Infection: Varicella, HIV, molluscum contagiosum, disseminated cryptococcosis, eosinophilic folliculitis, cutaneous anthrax
Neoplastic: (Recurrence of breast cancer)
Toxic: Less likely
Metabolic: Less likely
Trauma: Less likely
Degenerative: Less likely
Iatrogenic: Less likely
Idiopathic: Less likely
Congenital: Less likely
I would think varicella is the most likely based on the character of skin rash. The problem is this patient was a 43-year-old woman. Varicella is common in children. Moreover, this patient had history of breast cancer and acyclovir administration.
2) What are the two most important tests to confirm the diagnosis?
Tzanck smear for detecting multinucleated giant calls.
Direct immunofluorescent antibody (DFA) staining.
3) What is your chosen treatment?
Depend on following assessment, question 4.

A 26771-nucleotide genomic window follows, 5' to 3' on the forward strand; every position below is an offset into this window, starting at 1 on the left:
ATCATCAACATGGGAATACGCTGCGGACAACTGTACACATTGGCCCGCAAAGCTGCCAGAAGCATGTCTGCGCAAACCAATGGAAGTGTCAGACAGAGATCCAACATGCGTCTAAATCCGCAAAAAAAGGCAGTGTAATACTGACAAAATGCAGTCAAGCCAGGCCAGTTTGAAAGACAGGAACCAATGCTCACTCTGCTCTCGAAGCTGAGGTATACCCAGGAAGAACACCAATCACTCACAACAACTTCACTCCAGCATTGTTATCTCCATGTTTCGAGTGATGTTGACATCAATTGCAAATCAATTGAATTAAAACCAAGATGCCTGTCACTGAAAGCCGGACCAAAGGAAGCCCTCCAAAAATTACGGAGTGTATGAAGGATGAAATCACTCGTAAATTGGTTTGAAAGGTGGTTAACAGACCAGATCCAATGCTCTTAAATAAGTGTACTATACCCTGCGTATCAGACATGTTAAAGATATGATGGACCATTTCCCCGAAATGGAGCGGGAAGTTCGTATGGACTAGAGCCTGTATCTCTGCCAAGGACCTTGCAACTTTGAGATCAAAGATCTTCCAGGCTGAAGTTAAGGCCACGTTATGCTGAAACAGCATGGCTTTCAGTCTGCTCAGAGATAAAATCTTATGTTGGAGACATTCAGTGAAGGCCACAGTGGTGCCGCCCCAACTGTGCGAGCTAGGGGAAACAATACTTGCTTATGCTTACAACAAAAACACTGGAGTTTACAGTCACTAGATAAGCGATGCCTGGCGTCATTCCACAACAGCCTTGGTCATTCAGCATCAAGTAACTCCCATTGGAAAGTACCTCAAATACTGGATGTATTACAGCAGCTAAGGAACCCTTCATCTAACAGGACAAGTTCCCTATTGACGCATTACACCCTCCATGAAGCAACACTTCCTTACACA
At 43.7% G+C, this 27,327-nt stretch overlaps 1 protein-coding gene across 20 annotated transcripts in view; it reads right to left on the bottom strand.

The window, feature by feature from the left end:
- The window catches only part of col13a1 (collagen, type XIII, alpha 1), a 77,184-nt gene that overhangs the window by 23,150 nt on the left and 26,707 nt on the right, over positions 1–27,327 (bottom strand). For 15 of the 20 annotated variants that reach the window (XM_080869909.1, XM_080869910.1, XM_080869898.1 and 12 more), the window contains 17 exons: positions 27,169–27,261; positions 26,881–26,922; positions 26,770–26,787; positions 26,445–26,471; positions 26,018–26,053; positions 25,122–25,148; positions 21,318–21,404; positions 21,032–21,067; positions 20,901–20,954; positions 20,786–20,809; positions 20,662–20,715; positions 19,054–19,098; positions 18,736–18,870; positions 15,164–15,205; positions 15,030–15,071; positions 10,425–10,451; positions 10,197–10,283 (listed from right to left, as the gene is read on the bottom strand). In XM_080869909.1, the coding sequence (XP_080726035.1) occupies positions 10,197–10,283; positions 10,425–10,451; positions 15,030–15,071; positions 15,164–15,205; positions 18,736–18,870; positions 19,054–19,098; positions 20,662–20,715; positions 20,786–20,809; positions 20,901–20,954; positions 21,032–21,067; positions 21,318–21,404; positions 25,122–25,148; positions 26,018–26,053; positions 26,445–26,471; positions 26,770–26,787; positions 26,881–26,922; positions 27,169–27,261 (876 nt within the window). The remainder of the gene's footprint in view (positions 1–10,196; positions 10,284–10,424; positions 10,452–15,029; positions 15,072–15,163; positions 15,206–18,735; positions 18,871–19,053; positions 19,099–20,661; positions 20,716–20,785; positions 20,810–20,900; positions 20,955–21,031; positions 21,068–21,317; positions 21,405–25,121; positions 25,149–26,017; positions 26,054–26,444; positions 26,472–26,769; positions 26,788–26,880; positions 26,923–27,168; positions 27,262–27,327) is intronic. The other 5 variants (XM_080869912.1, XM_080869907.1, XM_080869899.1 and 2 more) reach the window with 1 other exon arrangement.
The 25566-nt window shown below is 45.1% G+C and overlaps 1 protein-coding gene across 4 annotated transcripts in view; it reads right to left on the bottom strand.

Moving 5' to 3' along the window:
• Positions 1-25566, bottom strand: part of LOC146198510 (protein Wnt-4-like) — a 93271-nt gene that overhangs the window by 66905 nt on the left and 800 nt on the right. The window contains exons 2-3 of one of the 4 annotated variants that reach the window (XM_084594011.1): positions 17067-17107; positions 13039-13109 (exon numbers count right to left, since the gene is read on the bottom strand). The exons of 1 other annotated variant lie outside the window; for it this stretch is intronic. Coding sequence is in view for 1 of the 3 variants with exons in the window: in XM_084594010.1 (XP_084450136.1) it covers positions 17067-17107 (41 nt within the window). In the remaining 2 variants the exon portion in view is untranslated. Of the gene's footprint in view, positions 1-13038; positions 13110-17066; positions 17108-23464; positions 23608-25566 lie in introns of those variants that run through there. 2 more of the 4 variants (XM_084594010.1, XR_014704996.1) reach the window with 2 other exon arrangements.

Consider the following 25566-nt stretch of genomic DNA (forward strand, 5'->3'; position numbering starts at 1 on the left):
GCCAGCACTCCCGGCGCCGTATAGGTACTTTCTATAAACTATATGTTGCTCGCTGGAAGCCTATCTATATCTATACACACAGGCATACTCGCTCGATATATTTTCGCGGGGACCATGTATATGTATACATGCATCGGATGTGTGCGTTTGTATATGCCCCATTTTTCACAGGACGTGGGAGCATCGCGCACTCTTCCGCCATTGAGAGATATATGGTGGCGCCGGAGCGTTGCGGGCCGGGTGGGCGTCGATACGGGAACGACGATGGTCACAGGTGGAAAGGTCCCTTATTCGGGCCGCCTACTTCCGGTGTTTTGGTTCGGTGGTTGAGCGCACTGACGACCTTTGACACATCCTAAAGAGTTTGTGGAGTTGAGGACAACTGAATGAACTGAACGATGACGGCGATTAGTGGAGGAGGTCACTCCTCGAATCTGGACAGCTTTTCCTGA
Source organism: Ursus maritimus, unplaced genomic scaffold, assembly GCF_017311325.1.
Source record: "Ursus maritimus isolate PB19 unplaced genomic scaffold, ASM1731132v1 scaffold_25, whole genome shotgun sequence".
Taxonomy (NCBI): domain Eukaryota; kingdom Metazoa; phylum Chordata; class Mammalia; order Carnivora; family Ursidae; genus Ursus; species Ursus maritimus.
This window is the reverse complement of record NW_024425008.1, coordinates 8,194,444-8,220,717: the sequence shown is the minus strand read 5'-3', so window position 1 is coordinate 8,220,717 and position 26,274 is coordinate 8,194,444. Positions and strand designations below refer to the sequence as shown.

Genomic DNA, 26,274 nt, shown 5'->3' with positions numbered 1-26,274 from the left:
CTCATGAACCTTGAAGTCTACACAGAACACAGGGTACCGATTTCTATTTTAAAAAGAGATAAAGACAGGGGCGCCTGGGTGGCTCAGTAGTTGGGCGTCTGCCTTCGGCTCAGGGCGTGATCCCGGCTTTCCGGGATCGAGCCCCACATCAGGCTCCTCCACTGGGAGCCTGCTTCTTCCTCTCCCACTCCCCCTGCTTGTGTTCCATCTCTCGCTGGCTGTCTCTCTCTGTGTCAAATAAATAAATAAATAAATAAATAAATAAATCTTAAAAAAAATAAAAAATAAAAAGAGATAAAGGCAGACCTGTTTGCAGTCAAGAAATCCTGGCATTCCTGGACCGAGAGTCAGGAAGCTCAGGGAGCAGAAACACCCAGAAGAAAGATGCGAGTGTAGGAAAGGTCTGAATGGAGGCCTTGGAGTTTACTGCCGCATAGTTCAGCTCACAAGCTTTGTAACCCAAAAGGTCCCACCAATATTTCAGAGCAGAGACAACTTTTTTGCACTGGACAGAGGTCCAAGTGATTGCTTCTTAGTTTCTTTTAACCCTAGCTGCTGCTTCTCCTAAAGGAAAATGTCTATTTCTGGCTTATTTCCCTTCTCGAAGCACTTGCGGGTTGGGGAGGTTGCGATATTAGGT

4) What addition problem should you consider screening for in this patient?
Interstitial pneumonia as complication of adult varicella should be carefully monitored. Cancer screening including recurrence of breast cancer should be evaluated. Moreover, I would confirm pregnancy test.
The team caring for this patient were very concerned about an infectious disease such as varicella and even cutaneous anthrax, despite no history of there being any exposure to the latter infectious disease. Therfore, she was nursed with full barrier protection as a precautionary measure.
Her laboratory studies were normal except for a neutrophilia. Varicella IgG was present and IgM was absent suggesting previous infection. Autoimmune serology including ANCA was negative.
Blood cultures were negative.